Community activists have condemned the Crown Prosecution Service (CPS) decision not to prosecute anyone involved in tragic death of Ian Tomlinson, who lost his life following a police assault during last April’s G20 protests.
The family were told by the director of public prosecutions, Keir Starmer QC, of CPS' decision, which they have slammed as a ‘cover-up' earlier today.
Speaking to press after hearing the decision, Tomlinson's stepson Paul King said; ‘it has been a big cover up and they are incompetent, Kier has just admitted that the police officer assaulted our dad, why isn't there an assault charge?'
Deborah Coles, co-director of Inquest, a charity which supports families who have lost loved ones at the hands of police, said: ‘If you can't get a prosecution in this case, what hope is there?'
Condemned CPS decision
Ian Tomlinson is the first person who has died in the context of a heavily policed protest since the IPCC assumed responsibility in April 2004 for investigating deaths following police contact.
There are a number of unique features regarding this case, not least the public scrutiny of police conduct through video/mobile phone footage and how it undermined the police version of events.
There are, however, also striking similarities with deaths in police custody following the use of excessive force and the ability and willingness of the current investigation process to hold the police properly to account for misconduct,' a briefing on the death of Tomlinson by Inquest states.
Activists within the community who have been campaigning for more transparency and accountability around the increasing numbers of black people who have lost their lives while in police custody have come out in support of the Tomlinson family and publicly condemned the CPS' decision.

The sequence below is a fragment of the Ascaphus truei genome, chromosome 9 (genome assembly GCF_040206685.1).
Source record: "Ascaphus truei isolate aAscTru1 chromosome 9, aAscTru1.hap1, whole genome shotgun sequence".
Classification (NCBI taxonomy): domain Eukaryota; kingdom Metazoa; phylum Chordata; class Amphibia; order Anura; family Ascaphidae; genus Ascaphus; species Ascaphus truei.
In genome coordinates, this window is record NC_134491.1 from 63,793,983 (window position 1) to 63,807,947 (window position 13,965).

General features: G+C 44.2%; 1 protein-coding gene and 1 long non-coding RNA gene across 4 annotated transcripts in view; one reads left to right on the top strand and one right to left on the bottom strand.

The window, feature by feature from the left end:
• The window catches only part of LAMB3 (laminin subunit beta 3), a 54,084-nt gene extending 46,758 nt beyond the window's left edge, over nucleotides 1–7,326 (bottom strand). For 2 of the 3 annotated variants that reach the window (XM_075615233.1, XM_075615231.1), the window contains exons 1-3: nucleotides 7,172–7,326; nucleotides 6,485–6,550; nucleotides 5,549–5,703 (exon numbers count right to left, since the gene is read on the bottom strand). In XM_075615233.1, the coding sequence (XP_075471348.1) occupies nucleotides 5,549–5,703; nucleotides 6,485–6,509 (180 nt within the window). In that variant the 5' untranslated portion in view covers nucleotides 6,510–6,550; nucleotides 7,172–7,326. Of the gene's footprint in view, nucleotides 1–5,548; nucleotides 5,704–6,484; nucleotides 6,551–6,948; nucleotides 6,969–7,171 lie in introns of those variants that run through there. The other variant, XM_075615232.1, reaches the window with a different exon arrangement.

Commenting on today's decision Sean's sister Samantha Rigg-David from the Sean Rigg Justice and Change Campaign said: ‘I am disgusted by this verdict but I'm not surprised - CPS have got skilled at whitewashing these cases and watering down public opinion, black people have been suffering these injustices for many years. The CPS should realise is that these kind of cases undermines public trust - we don't want to policed by people who will kill innocent people in broad daylight.'
Under investigation for incompetence
Dr Freddy Patel the pathologist who was first put in charge of this case initially ruled that Ian Tomlinson had died of natural causes during the G20 protests.
Reports indicate that Dr Patel is being investigated by the GMC (General Medical Council) for scuppering four other post mortem examinations between September 2002 and January 2005, and has been suspended from the Home Office register of forensic pathologists and barred from examining others who have died suspiciously.
A document released by the Crown Prosecution Service (CPS) has revealed that further questions have been raised over his examination of Mr Tomlinson.
‘The pathologist on the case is known as a police stooge and he messed it up this case and quite a few others so it was ironic that he was chosen because he is currently being investigated for incompetence. This should not be ignored because it is the conflict between Dr Patel's reports and the other doctors who later examined Tomlinson are part of what the CPS are using as the reason not to prosecute ,' Samantha Rigg-David told Black Mental Health UK.
Speaking about continuing in their fight for Justice Paul King said: ‘We'll go all the way you aint heard the last of us yet. This is not going to die down tomorrow.'
‘At the end of the day if we don't get justice, what chance has anyone else got of getting it? We had a lot of evidence in our favour but it boiled down to one incompetent or bent apologist - all the evidence should have put this police officer away and got him off the street. At the end of the day he gets to go back to work and we go back with no dad,' Richard Tomlinson, said.